Thursday Doors – April 7, 2022: 1930s and 1940s Military Doors

I don’t really like venturing over to the nearby air reserve base. Most of it is closed down or just simply not there anymore; it does not look like the active base it once was. My family used to shop there all the time, and my son was born there. Those places are mostly gone, but I recently found a historical area of the base that I was able to take pictures of; I’m sharing for Dan’s Thursday Doors photo challenge. Most of these buildings were used during World War II and have been preserved. The first photo is of the doors to the base chapel, built in 1941. I couldn’t go inside, but here are more photos of the outside.

Military chapel built in 1941; captured with 50mm DSLR lens.

Base chapel revitalized and being used again; captured with 50mm DSLR lens.

Side view of base chapel in southern California; captured with 50mm DSLR lens.

Historic military chapel and bell from 1941; captured with 50mm DSLR lens.

Next to the military chapel is the old theater. It was built before WWII, and it is being used again. I am glad someone recognized the heritage and usefulness of these old buildings.

Old military theater on left and chapel on the right; captured with 50mm DSLR lens.

Military theater built in 1933; still being used today.

Military theater with old wood doors and ticket booth shows a mix of both old and more modern touches.

Some of the doors are more worn than others, and some tiles are missing, but the overall feel of the theater is nostalgic. It was open during my visit, and thankfully, they were not still having a briefing, as there was evidence of a recent visit.

Across the large grass field from the chapel and theater are the old hospital barracks and the original base hospital. I took photos quickly and not too close, because I could see airmen working inside. Glad to see they’re still using this building, too!

Original base hospital, used from 1931-1965; captured with 50mm DSLR lens.

Front door to original base hospital.

Original military hospital doors outlined in intricate details.

Hospital barracks attached to back of hospital, built in 1934, maintained similar arches and other details like the base theater.

Some of the military buildings are still true to the concrete or block style buildings that I grew up around, but this last building has whimsical arched doors and details throughout it. I found the interior doors to be more interesting that the exterior. It is also still being used today, so there’s a mixture of old with new in these photos.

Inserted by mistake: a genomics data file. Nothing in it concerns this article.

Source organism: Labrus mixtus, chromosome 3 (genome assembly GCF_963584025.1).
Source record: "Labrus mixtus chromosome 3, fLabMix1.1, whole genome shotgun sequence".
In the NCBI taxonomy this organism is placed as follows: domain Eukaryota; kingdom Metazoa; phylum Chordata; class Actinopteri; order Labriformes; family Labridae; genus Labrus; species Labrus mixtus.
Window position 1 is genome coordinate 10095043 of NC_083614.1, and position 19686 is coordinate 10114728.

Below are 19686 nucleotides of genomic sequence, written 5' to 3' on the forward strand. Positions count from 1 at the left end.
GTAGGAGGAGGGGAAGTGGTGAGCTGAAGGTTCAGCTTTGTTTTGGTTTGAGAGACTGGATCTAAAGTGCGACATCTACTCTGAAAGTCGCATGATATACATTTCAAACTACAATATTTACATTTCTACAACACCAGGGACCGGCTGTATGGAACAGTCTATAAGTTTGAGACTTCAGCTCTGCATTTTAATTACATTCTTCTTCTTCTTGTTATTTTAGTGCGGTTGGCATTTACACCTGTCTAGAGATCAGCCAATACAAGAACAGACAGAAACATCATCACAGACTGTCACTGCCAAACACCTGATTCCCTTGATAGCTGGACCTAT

Arched doors open to a long hallway in this old clubhouse, which is still being used as a grill and gathering place.

While it is sad to see so much of the base gone, I think they’ve done a decent job remembering the past, keeping historical buildings intact, and repurposing those that can be used. It was interesting to see the different styles of architecture from the 1930s and ’40s show through in military buildings here in southern California.

Published by Dawn Palmer

I am a professional proofreader (ProofreadingatDawn.com) and write a photography blog (PeacefulatDawn.com). In my free time, I love taking photos, admiring beautiful moments in nature, and I will often be out early in the morning or late in the evening trying to capture the peacefulness and beauty around me.

7 thoughts on “Thursday Doors – April 7, 2022: 1930s and 1940s Military Doors

  1. Wonderful collection of doors you’ve shared, Dawn. I’m curious as to which base this is? We were stationed at Port Hueneme in late 80’s and early 90’s. Would love to see its changes today.

    Liked by 1 person

  2. These are beautiful doors, particularly the arched door with the upper glass half. I am so happy these buildings have been saved from destruction and ruin. The chapel and the theater are beautiful. Your photos are excellent. Thanks for sharing these wit Thursday Doors.

    Liked by 1 person

    1. Thank you! 😊 I am glad you enjoyed them. I really like the arched door too. There’s three sets of them throughout the hallway. Apparently, the general who revitalized these buildings made the old club into a museum of sorts and it’s still being used. 😎

      Liked by 1 person

  3. Beautiful architecture of historical value! Did not know that these buildings were restored and reused for base personnel. I hope other bases are doing the same. Such important history. You captured the era with fine photo lighting and angles.

    Liked by 1 person

    1. Thank you! 😊 I might check out some other bases to see if it’s changed. Sometimes it’s tricky to take photos because it’s the military. I did blur out some of their markings on the buildings they’re using at March…just in case. 😎

      Like

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